Finally, Poetry in the Persian Tent, a series of poetry readings over five days: Introduction with Liz Lochead, Second Reading with Jackie Kay, All-Women’s Poetry, Gaelic Poetry and the Finale. I feel incredibly privileged to have been able to go to all five for free as a FoSP volunteer – though I did sometimes have the same problem as at the StAnza Showcase, for the most part this was really great poetry, and Liz Lochead and Jackie Kay both performed. Very exciting!
I also saw some poetry at the Free Fringe: A Pint of Poetry and a Dram of Drama, which I already wrote about on this blog, and a show called That’s Not how you Spell Pedantic, which was pedantry-themed poetry and a really great blend of poems and comedy.
I really wish I’d seen more, because on the last weekend I went along to the Free Fringe Spoken Word awards and got to see a selection of poets I’d missed, and – wow. Sadly I didn’t catch everyone’s names – the only ones I have down at Richard Tyrone Jones (the outgoing spoken word director), Fay Roberts (the incoming spoken word director), Keith Jarretts and Sophia Walker. They were all great.
Highlight: Either Jackie Kay at the Persian Tent or some of the poets at the Spoken Word awards. I’ll definitely be doing more Free Fringe poetry next year.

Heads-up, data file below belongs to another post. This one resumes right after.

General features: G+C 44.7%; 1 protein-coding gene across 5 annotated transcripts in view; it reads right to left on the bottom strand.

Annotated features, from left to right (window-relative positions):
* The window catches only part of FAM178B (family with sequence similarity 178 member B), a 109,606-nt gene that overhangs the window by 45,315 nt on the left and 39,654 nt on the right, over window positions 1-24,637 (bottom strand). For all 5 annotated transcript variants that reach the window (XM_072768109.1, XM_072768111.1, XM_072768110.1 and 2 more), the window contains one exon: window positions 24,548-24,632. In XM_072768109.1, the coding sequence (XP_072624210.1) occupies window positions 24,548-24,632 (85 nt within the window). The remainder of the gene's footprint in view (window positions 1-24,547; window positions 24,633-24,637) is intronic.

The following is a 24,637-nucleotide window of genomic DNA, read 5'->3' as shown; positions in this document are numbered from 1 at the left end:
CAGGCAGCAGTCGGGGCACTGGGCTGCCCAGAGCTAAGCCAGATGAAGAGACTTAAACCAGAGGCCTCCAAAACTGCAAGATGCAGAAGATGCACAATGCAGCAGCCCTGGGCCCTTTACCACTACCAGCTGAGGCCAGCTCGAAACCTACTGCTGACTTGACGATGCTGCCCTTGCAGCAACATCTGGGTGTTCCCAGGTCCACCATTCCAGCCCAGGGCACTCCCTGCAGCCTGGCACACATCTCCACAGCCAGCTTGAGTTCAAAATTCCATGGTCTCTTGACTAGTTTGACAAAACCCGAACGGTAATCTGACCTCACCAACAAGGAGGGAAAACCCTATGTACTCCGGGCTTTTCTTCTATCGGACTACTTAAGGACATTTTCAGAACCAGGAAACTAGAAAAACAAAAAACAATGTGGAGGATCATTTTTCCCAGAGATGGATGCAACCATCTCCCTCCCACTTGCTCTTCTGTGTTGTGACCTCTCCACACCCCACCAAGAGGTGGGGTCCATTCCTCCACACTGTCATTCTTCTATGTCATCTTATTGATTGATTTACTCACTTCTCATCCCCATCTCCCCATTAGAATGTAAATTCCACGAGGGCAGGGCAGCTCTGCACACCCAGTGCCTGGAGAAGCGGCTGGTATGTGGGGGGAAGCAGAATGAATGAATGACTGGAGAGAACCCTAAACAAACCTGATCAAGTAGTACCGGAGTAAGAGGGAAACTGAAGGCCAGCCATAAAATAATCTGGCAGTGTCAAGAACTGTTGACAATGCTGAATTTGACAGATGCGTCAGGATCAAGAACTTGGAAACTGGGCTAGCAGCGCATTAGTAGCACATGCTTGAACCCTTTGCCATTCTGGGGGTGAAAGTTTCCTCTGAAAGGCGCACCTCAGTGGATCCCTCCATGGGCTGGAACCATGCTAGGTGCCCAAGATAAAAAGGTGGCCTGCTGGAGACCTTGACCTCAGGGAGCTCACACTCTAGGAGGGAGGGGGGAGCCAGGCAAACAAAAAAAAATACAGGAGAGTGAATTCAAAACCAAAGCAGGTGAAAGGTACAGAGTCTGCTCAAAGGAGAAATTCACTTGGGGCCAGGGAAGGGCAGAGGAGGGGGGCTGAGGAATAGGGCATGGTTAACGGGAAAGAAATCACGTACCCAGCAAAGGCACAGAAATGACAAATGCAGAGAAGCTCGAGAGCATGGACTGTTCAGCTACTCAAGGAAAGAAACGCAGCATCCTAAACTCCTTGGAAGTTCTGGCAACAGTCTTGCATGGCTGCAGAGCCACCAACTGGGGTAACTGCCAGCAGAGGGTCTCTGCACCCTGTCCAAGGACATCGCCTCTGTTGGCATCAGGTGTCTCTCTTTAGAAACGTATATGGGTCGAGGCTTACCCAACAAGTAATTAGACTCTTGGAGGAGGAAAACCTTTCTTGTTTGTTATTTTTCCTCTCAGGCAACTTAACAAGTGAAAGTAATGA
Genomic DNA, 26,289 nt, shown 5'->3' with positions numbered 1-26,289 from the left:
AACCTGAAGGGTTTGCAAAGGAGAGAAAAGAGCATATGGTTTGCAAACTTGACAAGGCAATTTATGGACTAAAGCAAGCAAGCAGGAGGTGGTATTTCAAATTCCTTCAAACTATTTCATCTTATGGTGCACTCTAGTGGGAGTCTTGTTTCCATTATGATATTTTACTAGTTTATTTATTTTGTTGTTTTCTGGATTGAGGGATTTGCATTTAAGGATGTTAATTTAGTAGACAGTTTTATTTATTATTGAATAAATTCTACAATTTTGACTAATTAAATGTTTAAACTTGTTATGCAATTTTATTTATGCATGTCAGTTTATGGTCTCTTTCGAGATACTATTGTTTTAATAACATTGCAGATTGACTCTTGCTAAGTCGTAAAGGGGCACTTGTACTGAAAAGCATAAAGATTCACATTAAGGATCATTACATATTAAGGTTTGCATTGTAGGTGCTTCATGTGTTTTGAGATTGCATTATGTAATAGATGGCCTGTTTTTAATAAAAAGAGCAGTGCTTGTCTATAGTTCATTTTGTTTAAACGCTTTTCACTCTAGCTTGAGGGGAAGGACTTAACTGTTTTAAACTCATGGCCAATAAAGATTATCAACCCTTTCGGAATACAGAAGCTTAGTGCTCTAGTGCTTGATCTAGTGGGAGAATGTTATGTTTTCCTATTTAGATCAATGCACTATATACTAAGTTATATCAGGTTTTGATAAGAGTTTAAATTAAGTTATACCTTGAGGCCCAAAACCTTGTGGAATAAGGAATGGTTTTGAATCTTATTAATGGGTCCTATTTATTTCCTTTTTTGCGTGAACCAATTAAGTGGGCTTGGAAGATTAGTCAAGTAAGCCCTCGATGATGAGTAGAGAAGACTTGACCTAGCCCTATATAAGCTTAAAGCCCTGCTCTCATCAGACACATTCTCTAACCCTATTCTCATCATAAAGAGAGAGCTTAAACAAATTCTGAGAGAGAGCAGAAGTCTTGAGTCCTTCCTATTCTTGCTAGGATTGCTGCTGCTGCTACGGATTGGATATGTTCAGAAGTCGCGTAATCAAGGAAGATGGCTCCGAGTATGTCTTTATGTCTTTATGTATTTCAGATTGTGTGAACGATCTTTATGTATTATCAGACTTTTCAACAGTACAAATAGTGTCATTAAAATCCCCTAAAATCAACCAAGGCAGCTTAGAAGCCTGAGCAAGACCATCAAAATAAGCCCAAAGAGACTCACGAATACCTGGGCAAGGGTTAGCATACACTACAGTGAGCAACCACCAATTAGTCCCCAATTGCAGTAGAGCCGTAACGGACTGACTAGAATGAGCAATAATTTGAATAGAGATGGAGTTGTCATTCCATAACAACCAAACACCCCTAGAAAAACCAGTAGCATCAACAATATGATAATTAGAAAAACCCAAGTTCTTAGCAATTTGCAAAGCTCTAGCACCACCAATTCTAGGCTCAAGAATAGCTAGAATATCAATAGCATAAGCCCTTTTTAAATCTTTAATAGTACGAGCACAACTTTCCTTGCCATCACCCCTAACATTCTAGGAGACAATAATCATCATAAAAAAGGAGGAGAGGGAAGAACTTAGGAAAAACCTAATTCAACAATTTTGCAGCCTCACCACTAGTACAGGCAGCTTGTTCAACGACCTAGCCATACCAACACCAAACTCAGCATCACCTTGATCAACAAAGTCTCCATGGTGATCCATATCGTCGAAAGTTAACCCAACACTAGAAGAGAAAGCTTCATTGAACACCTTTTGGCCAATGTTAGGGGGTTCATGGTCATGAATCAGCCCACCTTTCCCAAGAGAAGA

Lowlight: The StAnza Showcase, if only because I remember almost none of the poetry I’ve heard. Sorry, StAnza. The locale didn’t help. If you’re going to perform in a church, try not to make it feel quite so like a sermon!
That covers everything I reviewed, but I also saw some other things that were very exciting. I saw Robin Ince three times during his two-day run – once to see Robin Ince is in and out of his mind, which is (I think) the same show I’ve seen the last two years – best I can tell, he uses the Free Fringe to test out stand-up ideas. At one point he was going through index cards reading out his notes and trying to find one that was funny.